Lies, Damned Lies and Partisanship

The latest Economist-YouGov national tracking poll includes a few great questions on public trust in government statistics. What’s better is they were previously asked in 2014, which allows for a comparison of views under the Obama and Trump administrations.

Key takeaway: while Republican views on government statistics have evolved – they now have considerably more confidence in the numbers than they had in 2014 – Democratic views have not shifted much at all.

Percentage who say half or more of the statistics reported by the government are reliable and accurate:

May 2014 Mar 2017 Change
Republicans 32% 58% +26
Independents 50% 56% +6
Democrats 74% 77% +3
Total 50% 64% +14

SOURCE: Economist-YouGov Polls

You see the same thing when the question gets more specific: is the unemployment rate being accurately reported?

Percentage who say there are “More unemployed people” than shown in the numbers released by the government in the most recent employment report:

May 2014 Mar 2017 Change
Republicans 76% 48% -28
Independents 64% 46% -18
Democrats 41% 39% -2
Total 59% 44% -15

SOURCE: Economist-YouGov Polls

There are similar effects to varying degrees for CBO data on the number of uninsured, US Census data on the population, and NASA/NOAA data on temperature changes.

It’s possible that Democrats’ trust in Trump administration will deteriorate over time. It might even be surprising if that didn’t happen. However, it’s also plausible is that Democrats are, as a starting point, much more likely to be confident in official government information.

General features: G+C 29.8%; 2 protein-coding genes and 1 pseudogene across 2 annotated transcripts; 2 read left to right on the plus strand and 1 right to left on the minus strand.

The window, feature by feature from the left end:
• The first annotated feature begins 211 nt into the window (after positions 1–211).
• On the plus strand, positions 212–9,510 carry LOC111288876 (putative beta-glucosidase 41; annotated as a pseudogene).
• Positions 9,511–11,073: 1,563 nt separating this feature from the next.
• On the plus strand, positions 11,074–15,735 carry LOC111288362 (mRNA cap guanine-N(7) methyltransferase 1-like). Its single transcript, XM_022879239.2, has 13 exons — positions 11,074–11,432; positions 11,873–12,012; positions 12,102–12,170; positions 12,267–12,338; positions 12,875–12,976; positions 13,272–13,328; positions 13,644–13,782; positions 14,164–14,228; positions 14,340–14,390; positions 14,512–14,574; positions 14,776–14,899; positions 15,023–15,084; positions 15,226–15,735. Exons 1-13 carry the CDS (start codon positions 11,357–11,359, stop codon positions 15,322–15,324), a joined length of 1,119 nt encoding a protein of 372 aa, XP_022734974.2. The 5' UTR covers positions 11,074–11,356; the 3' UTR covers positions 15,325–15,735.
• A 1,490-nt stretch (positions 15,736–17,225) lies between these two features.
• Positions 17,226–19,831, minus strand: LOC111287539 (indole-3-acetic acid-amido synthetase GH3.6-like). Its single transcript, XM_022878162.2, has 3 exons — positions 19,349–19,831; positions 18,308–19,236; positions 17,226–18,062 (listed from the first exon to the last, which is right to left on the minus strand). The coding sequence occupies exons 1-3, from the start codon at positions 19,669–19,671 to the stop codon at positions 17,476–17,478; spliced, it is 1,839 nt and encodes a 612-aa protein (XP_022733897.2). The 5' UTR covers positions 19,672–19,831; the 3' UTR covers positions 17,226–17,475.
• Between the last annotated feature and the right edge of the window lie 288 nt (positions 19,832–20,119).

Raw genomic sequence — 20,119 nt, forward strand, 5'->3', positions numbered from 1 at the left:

In fact, pushing a “both sides do it” frame on this seems forced – and worse, for a blog post, boring. The more interesting theorizing has to do with the question of why Republicans tend to be more epistemologically flexible when it comes to official statistics. My hypothesis is that these people have been forced to choose between political or religious realities and the word of “the BLS” or “the media” or “climate scientists” or “crowd scientists”  in ways most Democrats simply have not (or at least have not had to do so on such a regular basis). As a result, the default position on official and expert data shifts from credulity to something purely conditional. Democrats are surely victim to this in certain ways. But it seems to me that they are not forced to choose between the “official” line and their own moral line nearly as often as Republicans are.

Lies, Damned Lies and Partisanship

One thought on “Lies, Damned Lies and Partisanship

  1. robert Bohl says:

    Interesting post, though there’s a few grammatical errors that can make it hard to comprehend the ideas expressed. Please revise


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